By Randy Thomas – Indiana Kappa (Ball State) PR Chairman and VP of Membership Development
Indiana Kappa was asked to write about their recruitment success that was seen on the Scroll News Feed – Indiana Kappa (Ball State) Recruits Largest Phikeia Class Since 1974
The Fall of 2010 was a semester of overwhelming success for the Indiana Kappa Chapter of Phi Delta Theta, however the seeds of the success have been planted over the course of the past year. To fully understand the joys of successful recruitment, the years of struggle Indiana Kappa faced must also be understood.
Two years ago the Chapter was sitting at 14 active members and was the embodiment of an organization with 80% of the work being done by 20% of the members. Many of the members of the Chapter took on three and four positions to keep the Chapter afloat. Without failure, the question would arise “why don’t you have a house?” and the Chapter would be all but written off for the lack of a brick and mortar structure to house their brotherhood. Each semester the Chapter would have hopes for a larger than normal pledge class, but do very little to change the recruitment practices of the Chapter. The hopes of taking the Chapter to new heights through successful recruitment was always the goal, however the high hope quickly reverted to a pipe dream.
Rather than talking about utilizing a 365-day recruitment model for another semester, a small group in the Chapter decided to take a hard look at the way things were being done. Recruitment stopped being viewed as something that was an obligation or a struggle, and the positive morale began radiating from the Chapter’s members. Fall of 2009 brought the Chapter a Phikeia class of 13 members, and shortly after the Chapter decided to employ a very unorthodox tactic to boost membership even more. Around mid-terms in the semester a second pledge class of four began the Phikeia program as well. Spring 2010 brought two classes, and there are plans to being the second Fall 2010 class in the coming weeks. This practice took the focus and formality away from the formal recruitment process, and provided an opportunity for aggressive expansion of membership.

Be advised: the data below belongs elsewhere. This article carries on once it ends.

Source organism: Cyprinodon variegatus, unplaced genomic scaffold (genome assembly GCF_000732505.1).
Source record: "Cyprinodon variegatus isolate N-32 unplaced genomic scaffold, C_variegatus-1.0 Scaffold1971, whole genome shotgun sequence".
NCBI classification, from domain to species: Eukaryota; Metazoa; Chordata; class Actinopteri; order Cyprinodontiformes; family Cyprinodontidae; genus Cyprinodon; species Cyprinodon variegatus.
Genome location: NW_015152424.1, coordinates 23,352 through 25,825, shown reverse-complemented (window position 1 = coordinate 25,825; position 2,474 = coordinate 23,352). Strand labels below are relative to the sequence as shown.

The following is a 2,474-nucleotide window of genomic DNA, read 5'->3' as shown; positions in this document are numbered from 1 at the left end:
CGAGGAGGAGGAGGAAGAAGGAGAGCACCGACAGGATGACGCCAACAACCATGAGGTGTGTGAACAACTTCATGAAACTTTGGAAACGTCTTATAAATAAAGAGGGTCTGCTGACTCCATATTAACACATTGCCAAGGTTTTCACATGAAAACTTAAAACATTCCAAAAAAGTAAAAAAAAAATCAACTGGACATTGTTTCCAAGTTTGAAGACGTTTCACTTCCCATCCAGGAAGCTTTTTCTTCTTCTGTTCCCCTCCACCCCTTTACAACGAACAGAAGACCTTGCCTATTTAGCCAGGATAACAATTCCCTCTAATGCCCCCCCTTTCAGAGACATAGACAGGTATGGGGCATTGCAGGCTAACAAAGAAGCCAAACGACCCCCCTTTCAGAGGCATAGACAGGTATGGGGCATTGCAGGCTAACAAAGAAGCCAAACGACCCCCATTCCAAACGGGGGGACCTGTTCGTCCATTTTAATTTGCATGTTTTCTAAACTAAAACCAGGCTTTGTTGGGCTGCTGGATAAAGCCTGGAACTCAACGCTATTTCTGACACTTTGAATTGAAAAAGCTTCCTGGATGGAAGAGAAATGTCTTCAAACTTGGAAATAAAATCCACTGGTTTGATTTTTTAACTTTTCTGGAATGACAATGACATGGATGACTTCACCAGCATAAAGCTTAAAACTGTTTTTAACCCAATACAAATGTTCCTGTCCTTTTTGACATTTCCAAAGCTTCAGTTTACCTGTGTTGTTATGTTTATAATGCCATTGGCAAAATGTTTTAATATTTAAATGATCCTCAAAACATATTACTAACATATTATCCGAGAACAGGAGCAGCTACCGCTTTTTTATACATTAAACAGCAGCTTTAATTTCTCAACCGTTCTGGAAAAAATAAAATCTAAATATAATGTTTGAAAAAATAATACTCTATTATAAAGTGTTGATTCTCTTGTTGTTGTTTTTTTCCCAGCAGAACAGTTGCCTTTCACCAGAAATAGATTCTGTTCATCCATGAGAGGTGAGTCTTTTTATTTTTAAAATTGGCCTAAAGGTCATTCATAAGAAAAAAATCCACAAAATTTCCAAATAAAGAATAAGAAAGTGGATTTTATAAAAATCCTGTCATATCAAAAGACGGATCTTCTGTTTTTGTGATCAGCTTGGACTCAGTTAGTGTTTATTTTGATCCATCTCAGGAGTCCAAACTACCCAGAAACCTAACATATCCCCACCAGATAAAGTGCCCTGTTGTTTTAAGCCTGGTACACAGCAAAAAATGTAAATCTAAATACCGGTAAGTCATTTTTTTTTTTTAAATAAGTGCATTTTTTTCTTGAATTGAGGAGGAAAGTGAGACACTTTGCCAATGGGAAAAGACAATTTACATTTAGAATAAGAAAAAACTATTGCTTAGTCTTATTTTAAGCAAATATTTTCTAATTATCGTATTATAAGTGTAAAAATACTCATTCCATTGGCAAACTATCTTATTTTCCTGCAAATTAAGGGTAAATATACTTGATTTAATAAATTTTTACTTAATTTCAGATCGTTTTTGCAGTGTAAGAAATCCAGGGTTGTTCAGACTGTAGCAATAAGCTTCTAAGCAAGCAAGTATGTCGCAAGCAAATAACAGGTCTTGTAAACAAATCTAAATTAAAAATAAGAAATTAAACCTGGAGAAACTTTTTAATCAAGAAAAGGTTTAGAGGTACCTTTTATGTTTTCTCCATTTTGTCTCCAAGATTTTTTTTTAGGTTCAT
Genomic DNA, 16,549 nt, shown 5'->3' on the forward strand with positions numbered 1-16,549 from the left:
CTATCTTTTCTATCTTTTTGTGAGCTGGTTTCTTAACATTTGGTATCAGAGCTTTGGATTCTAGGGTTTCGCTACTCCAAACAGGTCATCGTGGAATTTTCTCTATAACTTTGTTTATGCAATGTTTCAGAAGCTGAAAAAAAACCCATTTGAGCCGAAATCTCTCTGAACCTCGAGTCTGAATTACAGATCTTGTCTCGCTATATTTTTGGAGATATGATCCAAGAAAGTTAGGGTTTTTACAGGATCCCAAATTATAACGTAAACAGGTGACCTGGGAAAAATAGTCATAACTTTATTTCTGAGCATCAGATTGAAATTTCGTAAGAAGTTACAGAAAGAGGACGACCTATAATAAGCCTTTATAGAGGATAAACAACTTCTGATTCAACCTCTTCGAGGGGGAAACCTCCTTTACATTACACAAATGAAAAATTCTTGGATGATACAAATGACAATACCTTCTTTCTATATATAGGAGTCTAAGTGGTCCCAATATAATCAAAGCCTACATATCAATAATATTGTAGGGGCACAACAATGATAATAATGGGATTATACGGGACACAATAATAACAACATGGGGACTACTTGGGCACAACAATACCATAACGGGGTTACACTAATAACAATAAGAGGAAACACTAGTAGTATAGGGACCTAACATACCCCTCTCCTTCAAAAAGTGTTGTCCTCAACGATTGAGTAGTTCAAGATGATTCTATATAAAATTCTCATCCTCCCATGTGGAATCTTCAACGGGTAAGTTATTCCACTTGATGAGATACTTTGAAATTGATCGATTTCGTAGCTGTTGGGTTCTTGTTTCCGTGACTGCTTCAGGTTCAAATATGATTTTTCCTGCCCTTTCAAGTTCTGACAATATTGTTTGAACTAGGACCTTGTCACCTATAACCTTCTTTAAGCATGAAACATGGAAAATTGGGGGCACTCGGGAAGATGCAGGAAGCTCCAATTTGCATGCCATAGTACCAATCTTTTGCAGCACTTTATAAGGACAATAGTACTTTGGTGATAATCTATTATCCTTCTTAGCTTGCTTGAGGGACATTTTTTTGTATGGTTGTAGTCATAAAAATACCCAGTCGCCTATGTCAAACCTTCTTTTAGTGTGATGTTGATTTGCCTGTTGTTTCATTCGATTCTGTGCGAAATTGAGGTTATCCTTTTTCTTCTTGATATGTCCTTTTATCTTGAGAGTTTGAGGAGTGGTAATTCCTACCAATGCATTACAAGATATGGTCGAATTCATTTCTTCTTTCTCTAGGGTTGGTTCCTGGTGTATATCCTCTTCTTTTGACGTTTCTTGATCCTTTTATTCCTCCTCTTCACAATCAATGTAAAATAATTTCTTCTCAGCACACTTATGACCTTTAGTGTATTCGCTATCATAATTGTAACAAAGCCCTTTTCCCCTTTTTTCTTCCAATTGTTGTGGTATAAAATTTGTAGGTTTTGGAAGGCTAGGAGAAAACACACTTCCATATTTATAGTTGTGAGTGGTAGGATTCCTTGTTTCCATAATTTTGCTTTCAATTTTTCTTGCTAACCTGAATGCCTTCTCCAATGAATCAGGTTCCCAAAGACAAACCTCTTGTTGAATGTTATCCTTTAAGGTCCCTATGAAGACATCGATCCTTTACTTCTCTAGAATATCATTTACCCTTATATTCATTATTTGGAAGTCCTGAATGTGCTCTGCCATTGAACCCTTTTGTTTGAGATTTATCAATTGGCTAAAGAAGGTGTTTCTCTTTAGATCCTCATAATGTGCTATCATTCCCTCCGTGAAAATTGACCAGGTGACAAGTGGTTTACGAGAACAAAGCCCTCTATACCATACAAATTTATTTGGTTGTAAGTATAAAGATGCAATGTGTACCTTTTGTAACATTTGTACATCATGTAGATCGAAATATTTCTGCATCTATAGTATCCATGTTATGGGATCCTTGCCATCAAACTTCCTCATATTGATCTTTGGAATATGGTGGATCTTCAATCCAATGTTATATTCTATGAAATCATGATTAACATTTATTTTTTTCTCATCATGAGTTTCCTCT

Adopting a less formal recruitment structure allowed for the financial cost of recruitment to be reduced significantly. More cost effective events were being held, and the turnout seemed to be exactly the same. The type of events or the food being served did not take precedent when recruitment was being planned, and instead the emphasis was placed on establishing relationships and creating a welcoming atmosphere for potential new members. Recruiting men who were involved outside of the classroom, and who already embodied the three Cardinal Principles was of the utmost importance.
Fall 2010 has been a semester of much promise for the brothers of Indiana Kappa, however, they are well aware that there is still plenty of work to be done. Recruitment has become an everyday job for the men of Indiana Kappa, and complacency can creep up rather easily. Indiana Kappa realizes that there are no days off in a 365-day recruitment model because recruiting quality new brothers should always be a top priority.